The capacitor is overkill by 3 or 4 times, but it's what I had around and it mostly fit on the board there. There are 2 diodes on the board wired in series. I used what I had, those are fancy fast acting low voltage drop schottky diodes which are totally overkill for this power supply too, but I had a bunch of them left over from switching LED power supply experiments. They are rated for an amp of power which is good, but only for 20 volts, so 2 in series are necessary to safely rectify the 24v from the furnace. I used a simple half wave bridge here because the output from a full wave bridge would have been more DC voltage than the switching regulator I've ordered for the arduino side is rated for on input.

Apart from just following good coding practices when I start writing the code, and making it as simple as possible I will be implementing a ping and response system between this and XTension so I can tell if it goes away or gets hung up. I've done a lot of smaller projects with Arduinos and I know they can run for extended periods without problems. Even so, this being a one off project I need a way to reset the thing automatically if it goes down. My first thought was to use one of the many unused pins on the xBee connected through a transistor to the arduinos reset pin. Then I can reset it from the XTension computer if I lose the ping. Though I am beginning to think a local circuit with some timer or capacitor that needs to be regularly restarted by a pulse from the arduino and will cause a reset if it doesn't get that pulse might be good too. A kind of local watchdog timer too. We shall see what happens.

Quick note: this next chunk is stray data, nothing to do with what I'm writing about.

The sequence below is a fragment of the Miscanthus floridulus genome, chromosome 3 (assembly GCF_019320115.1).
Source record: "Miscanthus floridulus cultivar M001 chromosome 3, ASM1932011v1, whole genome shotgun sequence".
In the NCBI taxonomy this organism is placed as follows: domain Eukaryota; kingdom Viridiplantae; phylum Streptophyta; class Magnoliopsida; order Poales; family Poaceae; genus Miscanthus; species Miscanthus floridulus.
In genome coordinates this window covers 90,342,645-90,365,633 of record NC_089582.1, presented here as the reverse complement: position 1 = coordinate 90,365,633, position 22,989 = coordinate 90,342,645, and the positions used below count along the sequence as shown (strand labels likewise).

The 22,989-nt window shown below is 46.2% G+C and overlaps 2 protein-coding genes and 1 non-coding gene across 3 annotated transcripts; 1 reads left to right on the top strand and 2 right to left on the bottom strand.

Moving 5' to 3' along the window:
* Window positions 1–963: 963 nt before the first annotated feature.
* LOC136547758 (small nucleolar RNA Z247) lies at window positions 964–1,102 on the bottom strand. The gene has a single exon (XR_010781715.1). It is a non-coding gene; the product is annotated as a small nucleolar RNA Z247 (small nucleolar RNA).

Shortly I'll be connecting this board to the power from the furnace and measuring the output and making sure that all works even though there is no control logic yet.

Today I'll be putting together the arduino and hopefully the fancy temp/humidity sensor I ordered will arrive and I can begin that side of the project.


3 comments:

  1. A question for you if you don't mind? I've got a CAI Webcontrol board running as a thermostat with the furnace wires attached to one of those YWRobot 5v relay boards with optical isolation (like http://www.amazon.com/gp/product/B0057OC5WK but not exactly). Anyway, i am getting EMI such that often when the furnace kicks on or off, the control board resets. Any ideas as to how to further isolate the control board? I thought such a relay board would be enough. The board gets its power separately from a wall wart. Thanks in advance, will be following your blog.

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  2. I haven't seen any of those specific boards but many isolated systems still manage to connect the grounds together and can let the spikes from the relays affect the computer. I know with arduino boards it's quite easy to get them to reset themselves due to power noise. i'd start by adding another cap across the power input to the controller, at least 100uf and maybe another one on the relay board too. I did find this discussion where they are talking about the YwRobot cards. This specific entry the fellow is discussing how to cut a jumper to fully isolate the relay power from the logic grounds. Perhaps that is also a good place to start if it's the same board as you've got. http://arduino.cc/forum/index.php?PHPSESSID=bcc4e07809fb8308a625e3ce5a3a905a&topic=72507.msg807352#msg807352

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  3. thanks so much for your response. i have lots of programming experience but little in electronics design (but i'm a quick learner and making good progress). i have already implemented those isolation techniques described in the link you provided. i have been researching techniques/circuits for suppression such as the caps you suggested and that's my next step, as well as perhaps a MOV. thanks again!